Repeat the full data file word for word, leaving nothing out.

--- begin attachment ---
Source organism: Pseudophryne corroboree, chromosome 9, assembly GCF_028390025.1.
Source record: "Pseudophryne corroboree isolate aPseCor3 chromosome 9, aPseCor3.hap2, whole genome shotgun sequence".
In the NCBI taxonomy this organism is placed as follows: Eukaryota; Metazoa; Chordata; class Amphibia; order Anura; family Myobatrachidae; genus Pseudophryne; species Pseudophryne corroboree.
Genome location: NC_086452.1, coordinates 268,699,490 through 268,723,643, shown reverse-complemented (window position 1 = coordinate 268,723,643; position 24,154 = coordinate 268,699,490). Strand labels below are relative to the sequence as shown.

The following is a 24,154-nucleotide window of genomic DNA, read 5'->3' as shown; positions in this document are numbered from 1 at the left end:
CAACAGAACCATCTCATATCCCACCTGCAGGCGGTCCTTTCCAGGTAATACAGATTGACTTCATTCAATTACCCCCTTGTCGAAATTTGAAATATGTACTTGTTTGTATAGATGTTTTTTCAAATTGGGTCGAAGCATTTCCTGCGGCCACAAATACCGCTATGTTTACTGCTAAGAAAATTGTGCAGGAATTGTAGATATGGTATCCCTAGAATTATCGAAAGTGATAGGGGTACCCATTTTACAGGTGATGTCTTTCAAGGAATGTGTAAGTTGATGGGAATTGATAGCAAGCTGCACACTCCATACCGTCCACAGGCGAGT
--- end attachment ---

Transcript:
Source organism: Pseudophryne corroboree, chromosome 9, assembly GCF_028390025.1.
Source record: "Pseudophryne corroboree isolate aPseCor3 chromosome 9, aPseCor3.hap2, whole genome shotgun sequence".
In the NCBI taxonomy this organism is placed as follows: Eukaryota; Metazoa; Chordata; class Amphibia; order Anura; family Myobatrachidae; genus Pseudophryne; species Pseudophryne corroboree.
Genome location: NC_086452.1, coordinates 268,699,490 through 268,723,643, shown reverse-complemented (window position 1 = coordinate 268,723,643; position 24,154 = coordinate 268,699,490). Strand labels below are relative to the sequence as shown.

The following is a 24,154-nucleotide window of genomic DNA, read 5'->3' as shown; positions in this document are numbered from 1 at the left end:
CAACAGAACCATCTCATATCCCACCTGCAGGCGGTCCTTTCCAGGTAATACAGATTGACTTCATTCAATTACCCCCTTGTCGAAATTTGAAATATGTACTTGTTTGTATAGATGTTTTTTCAAATTGGGTCGAAGCATTTCCTGCGGCCACAAATACCGCTATGTTTACTGCTAAGAAAATTGTGCAGGAATTGTAGATATGGTATCCCTAGAATTATCGAAAGTGATAGGGGTACCCATTTTACAGGTGATGTCTTTCAAGGAATGTGTAAGTTGATGGGAATTGATAGCAAGCTGCACACTCCATACCGTCCACAGGCGAGT